- Discuss the list of proposed functionality and associated visualization for inclusion in factorAnalytics or other relevant packages based on the literature cited here.
- Develop a specific plan with a timeline for development, documentation (consider adding a vignette as well), and testing the functionality.

- Provide a complete code example of a function with documentation that could be used in the package factorAnalytics (exceptional examples will be considered for inclusion in the package and their author given full credit for the contribution). The example does not need to pertain to the subject of this project, but should demonstrate your coding ability and familiarity with the tools used in developing factorAnalytics.
- Clearly identify any other commitments or possible conflicts for their time during the coming summer.

Eric Zivot

Alexander, C. (2001). Market Models: A Guide to Financial Data Analysis, John Wiley & Sons, Chichester, UK.

Bai, J. and Ng, S., (2002). “Determining the Number of Factors in Approximate Factor Models,” Econometrica, 70, 191-221.

Campbell, J.Y., Lo, A.W., and MacKinlay, A.C. (1997). The Econometrics of Financial Markets. Princeton University Press, Princeton, NJ.

Chamberlain, G. and Rothschild, M. (1983). “Arbitrage, Factor Structure and Mean-Variance Analysis in Large Asset Markets,” Econometrica, 51, 1305-1324.

Chan, L.K., Karceski, J. and Lakonishok, J. (1998). ”The Risk and Return from Factors,” Journal of Financial and Quantitative Analysis, 33(2), 159-188.

Chan, L.K., Karceski, J. and Lakonishok, J. (1999). “On Portfolio Optimization: Forecasting Covariances and Choosing the Risk Model,” Review of Financial Studies, 5, 937-974.

Chen, N.F., Roll, R., and Ross, S.A. (1986). “Economic Forces and the Stock Market,” The Journal of Business, 59(3), 383-404.

Christoffersen, P. (2009). “Value-at-Risk Models,” in T.G. Andersen et al (eds.) Handbook of Financial Time Series, Springer.

Connor, G. (1995). “The Three Types of Factor Models: A Comparison of Their Explanatory Power,” Financial Analysts Journal, 42-46.

Connor, G., and Korajczyk, R.A. (1986). “Performance Measurement with the Arbitrage Pricing Theory: A New Framework for Analysis,” Journal of Financial Economics, 15, 373-394.

Connor, G., and Korajczyk, R.A. (1988). “Risk and Return in an Equilibrium APT: Application of a New Test Methodology,” Journal of Financial Economics, 21, 255-289.

Connor, G. and Korajczyk, R.A. (1993). “A Test for the Number of Factors in an Approximate Factor Model,” The Journal of Finance, vol. 48(4), 1263-92.

Elton, E. and M.J. Gruber (1997). Modern Portfolio Theory and Investment Analysis, 5th Edition. John Wiley & Sons, New York.

Epperlein, E. and A. Smillie (2006). “Cracking VAR with Kernels,” Risk.

Fama, E. and K.R. French (1992). “The Cross-Section of Expected Stock Returns”, Journal of Finance, 47, 427-465.

Fung, W., and D. Hsieh (1997). “Empirical Characteristics of Dynamic Trading Strategies: The Case of Assets,” Review of Financial Studies.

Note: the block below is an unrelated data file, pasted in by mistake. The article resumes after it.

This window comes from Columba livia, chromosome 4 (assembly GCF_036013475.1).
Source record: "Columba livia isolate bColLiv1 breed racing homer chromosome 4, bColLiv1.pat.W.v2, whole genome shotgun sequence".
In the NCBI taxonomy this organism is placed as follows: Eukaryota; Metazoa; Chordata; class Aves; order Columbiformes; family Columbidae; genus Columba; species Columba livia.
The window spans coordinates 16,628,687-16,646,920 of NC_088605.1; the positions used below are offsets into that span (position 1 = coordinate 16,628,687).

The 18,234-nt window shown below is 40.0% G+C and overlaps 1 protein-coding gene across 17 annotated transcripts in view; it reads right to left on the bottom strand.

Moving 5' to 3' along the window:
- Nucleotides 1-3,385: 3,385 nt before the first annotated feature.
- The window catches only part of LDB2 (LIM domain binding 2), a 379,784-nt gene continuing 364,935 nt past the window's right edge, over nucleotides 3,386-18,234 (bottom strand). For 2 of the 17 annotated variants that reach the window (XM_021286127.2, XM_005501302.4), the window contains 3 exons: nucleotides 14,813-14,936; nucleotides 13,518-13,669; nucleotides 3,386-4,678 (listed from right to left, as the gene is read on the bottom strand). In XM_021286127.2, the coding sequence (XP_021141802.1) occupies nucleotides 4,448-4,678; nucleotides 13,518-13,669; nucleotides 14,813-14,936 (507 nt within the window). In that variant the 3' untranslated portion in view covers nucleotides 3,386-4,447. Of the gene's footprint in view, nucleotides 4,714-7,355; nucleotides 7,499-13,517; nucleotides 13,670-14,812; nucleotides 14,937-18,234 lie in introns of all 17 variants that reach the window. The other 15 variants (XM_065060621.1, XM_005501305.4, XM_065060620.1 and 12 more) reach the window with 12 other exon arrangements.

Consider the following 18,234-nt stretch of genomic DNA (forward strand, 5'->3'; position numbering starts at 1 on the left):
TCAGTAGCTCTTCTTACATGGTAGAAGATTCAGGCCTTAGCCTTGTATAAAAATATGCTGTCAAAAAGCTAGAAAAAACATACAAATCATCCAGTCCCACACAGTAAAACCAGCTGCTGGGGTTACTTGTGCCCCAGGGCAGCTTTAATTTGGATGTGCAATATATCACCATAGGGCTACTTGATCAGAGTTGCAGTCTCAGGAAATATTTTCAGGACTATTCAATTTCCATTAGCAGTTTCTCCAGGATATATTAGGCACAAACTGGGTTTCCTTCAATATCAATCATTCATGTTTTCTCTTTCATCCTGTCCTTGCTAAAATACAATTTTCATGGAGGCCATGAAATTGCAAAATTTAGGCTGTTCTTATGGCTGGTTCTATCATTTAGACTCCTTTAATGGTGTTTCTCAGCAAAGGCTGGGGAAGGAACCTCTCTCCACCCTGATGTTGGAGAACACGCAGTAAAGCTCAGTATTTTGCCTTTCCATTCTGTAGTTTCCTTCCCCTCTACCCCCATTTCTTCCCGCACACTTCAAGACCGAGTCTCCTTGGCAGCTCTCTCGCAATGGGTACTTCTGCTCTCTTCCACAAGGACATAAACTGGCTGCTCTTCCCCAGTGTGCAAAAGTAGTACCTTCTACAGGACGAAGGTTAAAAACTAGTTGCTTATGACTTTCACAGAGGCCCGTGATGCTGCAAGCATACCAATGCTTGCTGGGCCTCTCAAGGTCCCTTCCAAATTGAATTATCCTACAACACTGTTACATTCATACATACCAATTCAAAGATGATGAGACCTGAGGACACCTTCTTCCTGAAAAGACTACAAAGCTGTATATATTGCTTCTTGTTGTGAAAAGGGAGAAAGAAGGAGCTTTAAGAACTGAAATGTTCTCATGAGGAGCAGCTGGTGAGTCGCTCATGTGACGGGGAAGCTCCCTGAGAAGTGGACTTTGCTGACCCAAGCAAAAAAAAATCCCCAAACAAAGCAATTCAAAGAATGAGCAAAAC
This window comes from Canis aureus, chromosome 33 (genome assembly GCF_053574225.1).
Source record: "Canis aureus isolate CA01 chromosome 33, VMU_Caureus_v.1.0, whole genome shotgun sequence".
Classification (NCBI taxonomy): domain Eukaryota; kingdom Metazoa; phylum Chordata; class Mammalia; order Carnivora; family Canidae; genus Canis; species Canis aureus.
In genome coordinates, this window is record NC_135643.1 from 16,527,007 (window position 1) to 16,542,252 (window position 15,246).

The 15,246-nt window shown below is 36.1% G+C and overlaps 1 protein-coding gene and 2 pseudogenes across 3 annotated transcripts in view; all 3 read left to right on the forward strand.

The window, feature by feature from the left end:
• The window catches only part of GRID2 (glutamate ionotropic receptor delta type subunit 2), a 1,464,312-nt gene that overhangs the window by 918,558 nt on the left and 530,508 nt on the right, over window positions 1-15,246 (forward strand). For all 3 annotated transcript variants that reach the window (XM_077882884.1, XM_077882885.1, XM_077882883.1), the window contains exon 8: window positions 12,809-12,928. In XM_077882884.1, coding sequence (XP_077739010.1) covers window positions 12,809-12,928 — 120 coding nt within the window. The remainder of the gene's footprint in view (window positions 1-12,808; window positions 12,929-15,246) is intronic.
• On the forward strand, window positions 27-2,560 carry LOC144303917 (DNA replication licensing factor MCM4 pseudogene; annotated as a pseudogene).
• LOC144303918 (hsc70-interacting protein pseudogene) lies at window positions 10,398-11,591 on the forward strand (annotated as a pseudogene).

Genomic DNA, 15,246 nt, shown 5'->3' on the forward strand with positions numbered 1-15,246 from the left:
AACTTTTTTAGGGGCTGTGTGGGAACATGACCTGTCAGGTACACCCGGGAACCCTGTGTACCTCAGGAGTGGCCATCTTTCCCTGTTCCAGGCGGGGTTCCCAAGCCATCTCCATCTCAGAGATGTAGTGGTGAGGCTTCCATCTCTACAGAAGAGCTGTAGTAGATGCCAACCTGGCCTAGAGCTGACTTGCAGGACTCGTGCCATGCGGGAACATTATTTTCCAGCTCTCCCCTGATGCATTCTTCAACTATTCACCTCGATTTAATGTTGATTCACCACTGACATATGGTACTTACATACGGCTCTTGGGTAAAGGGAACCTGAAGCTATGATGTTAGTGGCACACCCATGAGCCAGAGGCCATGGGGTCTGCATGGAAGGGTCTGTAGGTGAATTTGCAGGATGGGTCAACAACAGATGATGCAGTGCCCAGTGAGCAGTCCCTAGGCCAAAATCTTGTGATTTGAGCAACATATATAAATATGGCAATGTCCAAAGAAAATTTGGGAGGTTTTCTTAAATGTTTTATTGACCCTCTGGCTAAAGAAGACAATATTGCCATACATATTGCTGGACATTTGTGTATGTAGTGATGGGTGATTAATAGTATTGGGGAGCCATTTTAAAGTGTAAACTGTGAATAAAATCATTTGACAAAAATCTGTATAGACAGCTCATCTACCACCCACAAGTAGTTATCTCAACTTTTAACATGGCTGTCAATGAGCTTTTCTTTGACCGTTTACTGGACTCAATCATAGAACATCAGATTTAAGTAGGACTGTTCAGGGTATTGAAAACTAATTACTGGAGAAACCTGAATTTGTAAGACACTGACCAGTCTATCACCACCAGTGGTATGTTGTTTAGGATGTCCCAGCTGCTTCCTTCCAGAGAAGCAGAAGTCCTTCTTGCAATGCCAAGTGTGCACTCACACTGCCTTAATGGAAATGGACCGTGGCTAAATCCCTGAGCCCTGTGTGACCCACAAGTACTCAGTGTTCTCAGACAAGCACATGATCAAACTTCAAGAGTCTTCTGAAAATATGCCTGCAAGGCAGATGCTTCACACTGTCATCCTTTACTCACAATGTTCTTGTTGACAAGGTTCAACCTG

Goldberg, L.R., Yayes, M.Y., Menchero, J., and Mitra, I. (2009). “Extreme Risk Management,” MSCI Barra Research.

Goldberg, L.R., Yayes, M.Y., Menchero, J., and Mitra, I. (2009). “Extreme Risk Analysis,” MSCI Barra Research.

Goodworth, T. and C. Jones (2007). “Factor-based, Non-parametric Risk Measurement Framework for Assets and Asset-of-Assets,” The European Journal of Finance.

Gourieroux, C., J.P. Laurent, and O. Scaillet (2000). “Sensitivity Analysis of Values at Risk”, Journal of Empirical Finance.

Grinold, R.C. and Kahn, R.N. (2000). Active Portfolio Management: A Quantitative Approach for Producing Superior Returns and Controlling Risk, Second Edition. McGraw-Hill, New York.

Hallerback, J. (2003). “Decomposing Portfolio Value-at-Risk: A General Analysis”, The Journal of Risk 5/2.

Jiang, Y. (2009). Overcoming Data Challenges in Asset-of-Assets Portfolio Management, PhD Thesis, Department of Statistics, University of Washington.

Johnson andWichern (1998). Multivariate Statistical Analysis. Prentice-Hall, Englewood Cliffs, New Jersey.

Jorian, P. (2007). Value at Risk, Third Edition, McGraw Hill.

Meucci, A. (2007). “Risk Contributions from Generic User-Defined Factors”, Risk.

Qian, E.E. (2006). “On the Financial Interpretation of Risk Contribution: Risk Budgets Do Add Up”, Journal of Investment Management.

Qian, E.E., R.H. Hua, and E.H. Sorensen (2007). Quantitative Equity Portfolio Management: Modern Techniques and Applications, Chapman & Hall/CRC Financial mathematics Series.

Sharpe, W.F. (1970). Portfolio Theory and Capital Markets. McGraw-Hill, New York. Sheikh, A. (1995). “BARRA’s Risk Models,” mimeo, BARRA.

Yamai, Y. and T. Yoshiba (2002). “Comparative Analyses of Expected Shortfall and Value-at-Risk: Their Estimation Error, Decomposition, and Optimization,” Institute for Monetary and Economic Studies, Bank of Japan.